No Evidence of Murine Leukemia Virus-Related Viruses in Live Attenuated Human Vaccines
Posted Jan 04 2012 9:39pm
There has been much discussion of XMRV, Xenotropic murine leukemia virus-related virus , here at Left Brain/Right Brain and elsewhere in the past few months. The reason for the discussion here is the (now shown to be false) idea that XMRV is implicated in autism causation. Two papers have addressed this question and found no evidence of a link. XMRV came to prominence as a possible candidate in causing chronic fatigue syndrome (CFS). Multiple papers have found no evidence of a link between XMRV and CFS (f an example is discussed here ) and the original paper on the topic was withdrawn by editors of the journal Science after it became clear that those results were suspect.
The idea that autism and XMRV was promoted by David Kirby, whose efforts also strongly promoted the debunked autism-epidemic-caused-by-mercury idea. Mr. Kirby’s article at the Huffington Post was . In this he quoted CFS/XMRV researcher Judy Mikovits:
And then Dr. Mikovits dropped a bombshell that is sure to spark controversy.
“On that note, if I might speculate a little bit,” she said, “This might even explain why vaccines would lead to autism in some children, because these viruses live and divide and grow in lymphocytes—the immune response cells, the B and the T cells. So when you give a vaccine, you send your B and T cells in your immune system into overdrive. That’s its job. Well, if you are harboring one virus, and you replicate it a whole bunch, you’ve now broken the balance between the immune response and the virus. So you have had the underlying virus, and then amplified it with that vaccine, and then set off the disease, such that your immune system could no longer control other infections, and created an immune deficiency.”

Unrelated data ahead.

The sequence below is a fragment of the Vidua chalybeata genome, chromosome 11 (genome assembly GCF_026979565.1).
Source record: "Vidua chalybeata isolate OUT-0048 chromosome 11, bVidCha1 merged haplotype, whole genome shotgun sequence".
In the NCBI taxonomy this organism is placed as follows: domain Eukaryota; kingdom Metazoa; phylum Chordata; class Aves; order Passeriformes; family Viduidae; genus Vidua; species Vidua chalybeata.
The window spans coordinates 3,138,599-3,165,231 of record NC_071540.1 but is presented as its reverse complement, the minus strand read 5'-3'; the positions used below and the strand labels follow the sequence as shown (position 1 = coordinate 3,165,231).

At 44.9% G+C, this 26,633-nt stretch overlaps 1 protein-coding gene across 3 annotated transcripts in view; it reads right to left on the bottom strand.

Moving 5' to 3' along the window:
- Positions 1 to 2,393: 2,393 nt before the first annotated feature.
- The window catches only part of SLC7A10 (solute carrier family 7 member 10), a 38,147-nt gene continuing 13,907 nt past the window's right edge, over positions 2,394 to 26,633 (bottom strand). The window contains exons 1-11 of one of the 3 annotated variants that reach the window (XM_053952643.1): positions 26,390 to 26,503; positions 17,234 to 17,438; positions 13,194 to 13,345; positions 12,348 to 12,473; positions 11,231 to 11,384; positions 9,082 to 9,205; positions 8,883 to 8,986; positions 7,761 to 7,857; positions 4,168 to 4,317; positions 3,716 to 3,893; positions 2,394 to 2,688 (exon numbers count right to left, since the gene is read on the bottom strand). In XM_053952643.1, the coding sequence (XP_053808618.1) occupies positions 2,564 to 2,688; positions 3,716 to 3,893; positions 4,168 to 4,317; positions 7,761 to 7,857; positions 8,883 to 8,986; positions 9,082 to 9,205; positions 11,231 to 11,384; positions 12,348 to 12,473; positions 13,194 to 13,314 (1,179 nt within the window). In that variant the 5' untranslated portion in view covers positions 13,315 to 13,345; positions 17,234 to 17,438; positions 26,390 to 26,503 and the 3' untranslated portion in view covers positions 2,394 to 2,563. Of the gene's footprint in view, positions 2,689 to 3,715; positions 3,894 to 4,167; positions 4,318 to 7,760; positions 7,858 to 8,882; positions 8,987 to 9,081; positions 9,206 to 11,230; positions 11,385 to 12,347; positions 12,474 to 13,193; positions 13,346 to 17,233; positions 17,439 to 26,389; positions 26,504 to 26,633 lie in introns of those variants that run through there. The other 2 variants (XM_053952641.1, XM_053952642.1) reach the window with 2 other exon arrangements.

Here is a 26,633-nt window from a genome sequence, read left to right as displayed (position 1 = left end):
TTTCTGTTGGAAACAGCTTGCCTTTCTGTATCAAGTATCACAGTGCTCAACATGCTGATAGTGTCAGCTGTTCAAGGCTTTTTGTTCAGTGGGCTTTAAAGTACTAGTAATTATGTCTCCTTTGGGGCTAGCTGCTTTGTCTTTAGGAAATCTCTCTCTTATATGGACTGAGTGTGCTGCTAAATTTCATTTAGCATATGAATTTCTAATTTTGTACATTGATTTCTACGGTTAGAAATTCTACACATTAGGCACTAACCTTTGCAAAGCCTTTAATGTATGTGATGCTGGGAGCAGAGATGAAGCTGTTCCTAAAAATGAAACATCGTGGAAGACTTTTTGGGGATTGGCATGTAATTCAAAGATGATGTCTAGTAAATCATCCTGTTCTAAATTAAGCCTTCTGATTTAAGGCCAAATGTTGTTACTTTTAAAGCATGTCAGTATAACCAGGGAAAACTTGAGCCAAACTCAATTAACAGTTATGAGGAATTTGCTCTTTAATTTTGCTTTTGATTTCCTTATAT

Mr. Kirby went on to write:
So there you have it – a possible explanation of regressive autism in a significant number of cases associated with immune system deregulation triggered by vaccination.
Of course, much more work is needed to nail down the exact significance of such an association. For example, is the virus implicated in the cause of autism, or do children harbor the virus as a result of autism?
Yes, Ms. Mikovits and David Kirby were proposing a possible link between autism, XMRV and (of course) vaccines.
That was October 2009. Fast forward to today, two years later and we see
A) Neither Ms. Mikovits nor anyone else has published the data supposedly linking XMRV and autism
B) Two studies have looked for evidence (and failed to find any) of a link between XMRV and autism,
The association of xenotropic murine leukemia virus (MLV)-related virus (XMRV) in prostate cancer and chronic fatigue syndrome reported in previous studies remains controversial as these results have been questioned by recent data. Nonetheless, concerns have been raised regarding contamination of human vaccines as a possible source of introduction of XMRV and MLV into human populations. To address this possibility, we tested eight live attenuated human vaccines using generic PCR for XMRV and MLV sequences. Viral metagenomics using deep sequencing was also done to identify the possibility of other adventitious agents.